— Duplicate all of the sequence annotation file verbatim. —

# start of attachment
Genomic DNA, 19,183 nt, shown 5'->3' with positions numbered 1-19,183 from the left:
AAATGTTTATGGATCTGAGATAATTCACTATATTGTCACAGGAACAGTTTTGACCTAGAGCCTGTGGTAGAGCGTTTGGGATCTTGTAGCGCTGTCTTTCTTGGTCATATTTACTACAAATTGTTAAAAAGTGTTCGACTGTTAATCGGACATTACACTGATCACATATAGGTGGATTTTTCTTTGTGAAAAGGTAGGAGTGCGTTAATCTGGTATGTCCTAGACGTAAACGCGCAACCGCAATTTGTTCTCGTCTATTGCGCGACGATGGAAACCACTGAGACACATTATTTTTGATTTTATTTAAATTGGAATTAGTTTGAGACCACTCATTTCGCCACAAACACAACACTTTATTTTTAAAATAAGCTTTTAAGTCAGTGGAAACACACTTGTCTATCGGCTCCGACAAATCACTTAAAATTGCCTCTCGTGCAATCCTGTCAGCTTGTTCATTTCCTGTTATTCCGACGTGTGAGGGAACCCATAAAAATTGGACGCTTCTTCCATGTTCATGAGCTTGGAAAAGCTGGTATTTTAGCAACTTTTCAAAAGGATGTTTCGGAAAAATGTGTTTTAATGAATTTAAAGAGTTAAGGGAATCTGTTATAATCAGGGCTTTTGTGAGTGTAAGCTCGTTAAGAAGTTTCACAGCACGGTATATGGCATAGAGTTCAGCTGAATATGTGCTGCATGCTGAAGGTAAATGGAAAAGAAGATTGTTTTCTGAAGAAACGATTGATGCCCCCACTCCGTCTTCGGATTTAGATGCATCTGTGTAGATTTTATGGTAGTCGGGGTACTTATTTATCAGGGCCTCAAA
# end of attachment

Genomic DNA, 19,183 nt, shown 5'->3' with positions numbered 1-19,183 from the left:
AAATGTTTATGGATCTGAGATAATTCACTATATTGTCACAGGAACAGTTTTGACCTAGAGCCTGTGGTAGAGCGTTTGGGATCTTGTAGCGCTGTCTTTCTTGGTCATATTTACTACAAATTGTTAAAAAGTGTTCGACTGTTAATCGGACATTACACTGATCACATATAGGTGGATTTTTCTTTGTGAAAAGGTAGGAGTGCGTTAATCTGGTATGTCCTAGACGTAAACGCGCAACCGCAATTTGTTCTCGTCTATTGCGCGACGATGGAAACCACTGAGACACATTATTTTTGATTTTATTTAAATTGGAATTAGTTTGAGACCACTCATTTCGCCACAAACACAACACTTTATTTTTAAAATAAGCTTTTAAGTCAGTGGAAACACACTTGTCTATCGGCTCCGACAAATCACTTAAAATTGCCTCTCGTGCAATCCTGTCAGCTTGTTCATTTCCTGTTATTCCGACGTGTGAGGGAACCCATAAAAATTGGACGCTTCTTCCATGTTCATGAGCTTGGAAAAGCTGGTATTTTAGCAACTTTTCAAAAGGATGTTTCGGAAAAATGTGTTTTAATGAATTTAAAGAGTTAAGGGAATCTGTTATAATCAGGGCTTTTGTGAGTGTAAGCTCGTTAAGAAGTTTCACAGCACGGTATATGGCATAGAGTTCAGCTGAATATGTGCTGCATGCTGAAGGTAAATGGAAAAGAAGATTGTTTTCTGAAGAAACGATTGATGCCCCCACTCCGTCTTCGGATTTAGATGCATCTGTGTAGATTTTATGGTAGTCGGGGTACTTATTTATCAGGGCCTCAAA